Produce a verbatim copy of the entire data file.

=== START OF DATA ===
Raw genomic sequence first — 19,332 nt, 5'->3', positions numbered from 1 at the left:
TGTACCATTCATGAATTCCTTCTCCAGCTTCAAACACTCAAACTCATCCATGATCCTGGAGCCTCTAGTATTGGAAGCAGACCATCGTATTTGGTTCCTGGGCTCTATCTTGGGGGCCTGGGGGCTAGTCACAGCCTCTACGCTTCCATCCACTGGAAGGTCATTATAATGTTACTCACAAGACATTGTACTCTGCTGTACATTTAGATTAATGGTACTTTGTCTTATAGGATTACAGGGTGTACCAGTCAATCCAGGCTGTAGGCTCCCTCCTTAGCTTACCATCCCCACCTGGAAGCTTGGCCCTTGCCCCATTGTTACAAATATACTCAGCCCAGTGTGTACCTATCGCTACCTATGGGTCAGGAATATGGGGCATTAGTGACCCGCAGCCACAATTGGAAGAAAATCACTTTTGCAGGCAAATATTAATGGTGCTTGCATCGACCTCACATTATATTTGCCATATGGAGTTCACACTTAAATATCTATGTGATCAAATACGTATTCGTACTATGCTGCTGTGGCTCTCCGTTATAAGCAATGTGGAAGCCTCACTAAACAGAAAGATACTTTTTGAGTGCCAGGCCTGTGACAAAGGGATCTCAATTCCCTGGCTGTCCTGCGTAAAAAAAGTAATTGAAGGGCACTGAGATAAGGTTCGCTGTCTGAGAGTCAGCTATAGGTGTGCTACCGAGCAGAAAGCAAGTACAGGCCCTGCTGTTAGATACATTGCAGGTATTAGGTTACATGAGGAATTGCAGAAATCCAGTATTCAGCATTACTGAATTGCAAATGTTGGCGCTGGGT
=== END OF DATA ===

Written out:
Raw genomic sequence first — 19,332 nt, 5'->3', positions numbered from 1 at the left:
TGTACCATTCATGAATTCCTTCTCCAGCTTCAAACACTCAAACTCATCCATGATCCTGGAGCCTCTAGTATTGGAAGCAGACCATCGTATTTGGTTCCTGGGCTCTATCTTGGGGGCCTGGGGGCTAGTCACAGCCTCTACGCTTCCATCCACTGGAAGGTCATTATAATGTTACTCACAAGACATTGTACTCTGCTGTACATTTAGATTAATGGTACTTTGTCTTATAGGATTACAGGGTGTACCAGTCAATCCAGGCTGTAGGCTCCCTCCTTAGCTTACCATCCCCACCTGGAAGCTTGGCCCTTGCCCCATTGTTACAAATATACTCAGCCCAGTGTGTACCTATCGCTACCTATGGGTCAGGAATATGGGGCATTAGTGACCCGCAGCCACAATTGGAAGAAAATCACTTTTGCAGGCAAATATTAATGGTGCTTGCATCGACCTCACATTATATTTGCCATATGGAGTTCACACTTAAATATCTATGTGATCAAATACGTATTCGTACTATGCTGCTGTGGCTCTCCGTTATAAGCAATGTGGAAGCCTCACTAAACAGAAAGATACTTTTTGAGTGCCAGGCCTGTGACAAAGGGATCTCAATTCCCTGGCTGTCCTGCGTAAAAAAAGTAATTGAAGGGCACTGAGATAAGGTTCGCTGTCTGAGAGTCAGCTATAGGTGTGCTACCGAGCAGAAAGCAAGTACAGGCCCTGCTGTTAGATACATTGCAGGTATTAGGTTACATGAGGAATTGCAGAAATCCAGTATTCAGCATTACTGAATTGCAAATGTTGGCGCTGGGT